Hendren's blog post contains two piece of particular interest. First, he explains his philosophy of investing:
"I think of our sustainable investments approach as a 'yes and.' We focus always on our core fiduciary obligation to our participants and investors to maximize returns—seeking alpha, or excess returns compared to our performance benchmarks, wherever we can. And we seek to 'raise the beta'—a strategy to reduce the systemic risks of financial markets and improve market-wide returns—in hopes of lifting all boats in a way that reaps the additional returns needed to care for those we serve."Within the investment-speak of "alpha" and "beta" in these sentences, Hendren indicates that he sees good investment returns for investors and a positive impact on the broader society not as competing goals but as compatible goals. Given that the relationship between these two goals has periodically been a debate within the UMC, this is a significant statement.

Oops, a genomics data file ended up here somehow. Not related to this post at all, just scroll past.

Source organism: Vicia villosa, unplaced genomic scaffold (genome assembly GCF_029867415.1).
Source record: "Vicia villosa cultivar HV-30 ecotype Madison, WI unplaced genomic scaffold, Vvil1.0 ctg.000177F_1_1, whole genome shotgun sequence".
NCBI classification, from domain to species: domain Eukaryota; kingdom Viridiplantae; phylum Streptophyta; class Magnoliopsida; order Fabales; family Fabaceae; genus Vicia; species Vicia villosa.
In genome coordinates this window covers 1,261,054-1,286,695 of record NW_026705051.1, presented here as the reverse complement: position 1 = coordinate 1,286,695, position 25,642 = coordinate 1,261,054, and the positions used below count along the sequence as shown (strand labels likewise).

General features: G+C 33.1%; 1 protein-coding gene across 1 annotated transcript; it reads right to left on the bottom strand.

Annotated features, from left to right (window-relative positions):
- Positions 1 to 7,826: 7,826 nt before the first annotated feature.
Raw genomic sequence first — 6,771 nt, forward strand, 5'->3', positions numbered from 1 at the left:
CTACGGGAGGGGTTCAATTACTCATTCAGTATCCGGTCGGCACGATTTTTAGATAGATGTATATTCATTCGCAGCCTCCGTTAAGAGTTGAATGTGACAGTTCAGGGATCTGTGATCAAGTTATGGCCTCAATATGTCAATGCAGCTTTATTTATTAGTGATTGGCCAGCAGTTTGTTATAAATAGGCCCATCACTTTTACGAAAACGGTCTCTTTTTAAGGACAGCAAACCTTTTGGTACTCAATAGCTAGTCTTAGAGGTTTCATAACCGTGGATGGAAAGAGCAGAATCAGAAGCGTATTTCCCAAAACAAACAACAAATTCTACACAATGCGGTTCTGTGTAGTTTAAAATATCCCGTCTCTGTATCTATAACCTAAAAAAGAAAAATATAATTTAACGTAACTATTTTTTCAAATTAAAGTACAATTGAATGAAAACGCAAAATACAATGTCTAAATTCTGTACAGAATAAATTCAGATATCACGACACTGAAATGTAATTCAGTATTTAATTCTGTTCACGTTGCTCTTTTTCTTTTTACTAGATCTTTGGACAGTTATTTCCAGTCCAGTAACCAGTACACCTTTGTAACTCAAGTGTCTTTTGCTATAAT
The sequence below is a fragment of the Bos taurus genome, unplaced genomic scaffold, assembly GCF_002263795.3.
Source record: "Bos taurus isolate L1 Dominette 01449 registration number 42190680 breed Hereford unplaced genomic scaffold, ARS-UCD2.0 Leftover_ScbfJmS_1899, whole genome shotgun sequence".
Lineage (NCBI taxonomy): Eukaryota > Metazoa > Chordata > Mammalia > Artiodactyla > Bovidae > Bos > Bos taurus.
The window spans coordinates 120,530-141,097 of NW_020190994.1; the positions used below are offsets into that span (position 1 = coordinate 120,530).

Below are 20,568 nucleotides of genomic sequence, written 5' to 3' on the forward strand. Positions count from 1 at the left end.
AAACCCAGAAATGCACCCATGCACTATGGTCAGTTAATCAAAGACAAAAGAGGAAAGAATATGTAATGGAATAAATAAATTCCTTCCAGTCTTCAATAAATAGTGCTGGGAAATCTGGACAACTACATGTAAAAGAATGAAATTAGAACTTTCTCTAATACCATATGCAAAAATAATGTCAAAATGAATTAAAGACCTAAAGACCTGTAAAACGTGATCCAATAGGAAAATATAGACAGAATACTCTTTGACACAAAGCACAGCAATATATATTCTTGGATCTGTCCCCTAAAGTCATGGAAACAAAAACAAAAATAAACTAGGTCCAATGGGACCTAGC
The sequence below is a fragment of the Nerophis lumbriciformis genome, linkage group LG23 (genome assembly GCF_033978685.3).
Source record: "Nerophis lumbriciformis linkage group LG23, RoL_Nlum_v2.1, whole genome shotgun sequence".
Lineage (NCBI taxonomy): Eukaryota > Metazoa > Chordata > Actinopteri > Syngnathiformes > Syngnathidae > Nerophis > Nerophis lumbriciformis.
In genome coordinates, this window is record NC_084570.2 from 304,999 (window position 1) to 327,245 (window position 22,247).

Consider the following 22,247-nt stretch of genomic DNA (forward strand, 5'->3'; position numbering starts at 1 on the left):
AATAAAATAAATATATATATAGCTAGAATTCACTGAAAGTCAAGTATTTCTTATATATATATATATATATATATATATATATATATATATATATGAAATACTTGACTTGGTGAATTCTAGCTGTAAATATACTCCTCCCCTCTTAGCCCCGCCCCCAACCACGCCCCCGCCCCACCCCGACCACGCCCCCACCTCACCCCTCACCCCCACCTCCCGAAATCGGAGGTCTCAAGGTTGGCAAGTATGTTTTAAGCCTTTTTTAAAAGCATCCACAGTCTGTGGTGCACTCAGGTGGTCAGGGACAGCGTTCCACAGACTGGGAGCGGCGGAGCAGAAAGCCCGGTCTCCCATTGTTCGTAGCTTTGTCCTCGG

Second, Hendren connects that belief in the compatibility between what's right for investors and what's right for the broader society with John Wesley's teachings. He writes, "To me, our commitment to sustainable investment embodies John Wesley’s general rules: first to 'do no harm' and second to 'do good of every sort, and, as far as possible to all.' In this sense, I think of sustainable investing as our brand of stewardship evangelism."
While it's not necessary for the CEO of Wespath to be a theologian, it is a very positive sign to see the CEO being able to speak the language of the church and to make connections between the church's theological articulation of values and Wespath's investment philosophy.